UB Pastafarians club bring satirical humor, science and the Flying Spaghetti Monster to UB
They start their meetings like any other club, discussing club topics and issues. Then they move on to eating pasta while discussing the latest scientific news.
Welcome to UB Pastafarians.
Jonathan Sessler, a senior biological sciences major and president of the club, and Todd Fiore, a senior biomedical sciences major and vice president of the club, created the group based on Pastafarianism, a movement that promotes a light-hearted view of religion and opposes faith-based education in public schools. The two formed UB Pastafarians to discuss satirical comedy and science.
“We are not an atheist club as many believe,” Sessler said. “We encourage all to come and participate.”
The Church of the Flying Spaghetti Monster (FSM) is believed by followers to have existed in secrecy for hundreds of years, until it became mainstream in 2005. The Flying Spaghetti Monster, a floating mash of spaghetti and meatballs with eyes, is the deity of Pastafarianism, according to venganza.org, the official website of the church.
The club is based off the Church of the Flying Spaghetti Monster, though they place less emphasis on religion and more emphasis on satire.
Fiore said Pastafarianism is interesting because he thinks it’s a place mentally, emotionally and scientifically of love and celebration, where violence, discrimination, sexism, poverty and war are unacceptable.
He enjoys discussing heavy topics of the world because, as a scientist, they’re is “paramount.”
Sessler said satire is a popular way to get points across, like in shows like The Daily Show and Last Week Tonight.
“For the most part, I do look at [Pastafarianism] as satirical, however it brings in its own aspects and could be a true religion,” Sessler said.
He pointed out, however, the club does not place any focus on religion, but instead focuses on the satirical and cultural aspect of Pastafarianism.
As a club, they find amusement when cultural history – people, their social behaviors and their superstitions – is disregarded or shown to be false by the statistics and data of science.
“We hope that our club is a place people can discuss science topics whether current or old and have fun while doing it,” Sessler said. “That’s where the Pastafarian culture comes in.”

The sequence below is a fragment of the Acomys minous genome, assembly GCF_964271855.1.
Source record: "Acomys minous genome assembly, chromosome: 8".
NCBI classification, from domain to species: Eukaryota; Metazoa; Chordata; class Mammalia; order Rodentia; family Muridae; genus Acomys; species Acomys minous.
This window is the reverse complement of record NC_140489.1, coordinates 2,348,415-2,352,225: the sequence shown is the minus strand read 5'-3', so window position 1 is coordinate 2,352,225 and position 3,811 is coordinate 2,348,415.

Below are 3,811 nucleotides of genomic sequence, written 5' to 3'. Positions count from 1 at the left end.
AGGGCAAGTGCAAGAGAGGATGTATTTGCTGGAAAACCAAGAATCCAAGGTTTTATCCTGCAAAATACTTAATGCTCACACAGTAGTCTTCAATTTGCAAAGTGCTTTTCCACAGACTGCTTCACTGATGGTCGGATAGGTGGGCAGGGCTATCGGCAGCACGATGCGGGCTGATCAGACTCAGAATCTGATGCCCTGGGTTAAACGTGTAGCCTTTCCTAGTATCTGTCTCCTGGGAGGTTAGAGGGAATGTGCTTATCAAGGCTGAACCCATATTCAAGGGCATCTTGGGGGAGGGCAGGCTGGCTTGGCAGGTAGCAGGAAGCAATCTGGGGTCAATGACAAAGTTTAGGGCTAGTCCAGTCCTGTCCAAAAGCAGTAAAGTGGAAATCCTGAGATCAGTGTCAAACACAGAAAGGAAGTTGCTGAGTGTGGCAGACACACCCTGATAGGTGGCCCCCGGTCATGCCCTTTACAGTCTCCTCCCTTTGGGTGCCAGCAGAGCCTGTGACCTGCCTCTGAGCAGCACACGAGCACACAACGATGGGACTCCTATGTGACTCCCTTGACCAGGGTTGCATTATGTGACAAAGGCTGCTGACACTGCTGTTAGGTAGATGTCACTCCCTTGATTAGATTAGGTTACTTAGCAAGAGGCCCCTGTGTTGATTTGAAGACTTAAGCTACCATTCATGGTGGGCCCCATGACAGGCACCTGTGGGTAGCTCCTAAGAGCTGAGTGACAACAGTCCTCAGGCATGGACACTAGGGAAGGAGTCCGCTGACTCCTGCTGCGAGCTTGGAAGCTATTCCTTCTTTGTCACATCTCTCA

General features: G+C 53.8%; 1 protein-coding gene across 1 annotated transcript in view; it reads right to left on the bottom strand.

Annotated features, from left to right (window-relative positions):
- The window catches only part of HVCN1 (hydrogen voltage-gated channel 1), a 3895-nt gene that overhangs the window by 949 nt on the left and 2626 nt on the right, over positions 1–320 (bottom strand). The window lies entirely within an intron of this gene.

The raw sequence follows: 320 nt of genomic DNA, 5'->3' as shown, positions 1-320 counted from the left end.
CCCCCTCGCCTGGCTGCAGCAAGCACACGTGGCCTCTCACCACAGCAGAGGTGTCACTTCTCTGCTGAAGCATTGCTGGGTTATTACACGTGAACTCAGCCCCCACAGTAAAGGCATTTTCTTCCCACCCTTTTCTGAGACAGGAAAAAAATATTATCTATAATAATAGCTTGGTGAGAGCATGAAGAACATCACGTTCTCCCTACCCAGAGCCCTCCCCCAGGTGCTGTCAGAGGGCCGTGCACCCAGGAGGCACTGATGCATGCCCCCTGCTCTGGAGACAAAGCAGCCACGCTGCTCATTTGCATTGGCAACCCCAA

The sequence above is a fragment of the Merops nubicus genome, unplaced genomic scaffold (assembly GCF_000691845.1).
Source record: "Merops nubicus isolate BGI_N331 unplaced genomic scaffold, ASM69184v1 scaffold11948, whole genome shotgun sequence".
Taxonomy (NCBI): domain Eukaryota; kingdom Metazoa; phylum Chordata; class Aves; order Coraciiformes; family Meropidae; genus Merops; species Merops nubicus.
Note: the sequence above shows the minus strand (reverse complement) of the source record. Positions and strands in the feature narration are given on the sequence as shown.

Pastafarianism is growing in popularity throughout the country.
Last year, Christopher Schaeffer, a Pastafarian minister, was sworn into a town council in Pomfret, New York.
Schaeffer is an active member of the Church of the Flying Spaghetti Monster, which to Schaeffer is just a practice of religious freedom, according to The Huffington Post.
Being an untraditional student, Fiore was not involved in any clubs before Pastafarians, which he considers to be an incredibly active club.
The club is still in its early stages and not officially recognized as an SA club. During meetings, the members participate in discussions and coordinate events and community service opportunities. They also use satire to discuss global topics. Community outreach and service is a big part of the club’s ambitions, too.
The club wants to become a permanent club at UB, with Sessler having high hopes of others carrying it on for future students.
“In the beginning many people just laughed and didn’t really know what to make of us,” Sessler said. “But a semester later, they are seeing that we are putting the effort in.”
The number of people who come to meetings has varied but there is an average of 10-15 people at each one.
“Meeting all the open minded, super intelligent people is probably my favorite part,” Fiore said. “They are too humble and kind because they value and respect all others no matter what their interest for future endeavors involve.”
Daniel McKeon contributed reporting to this story.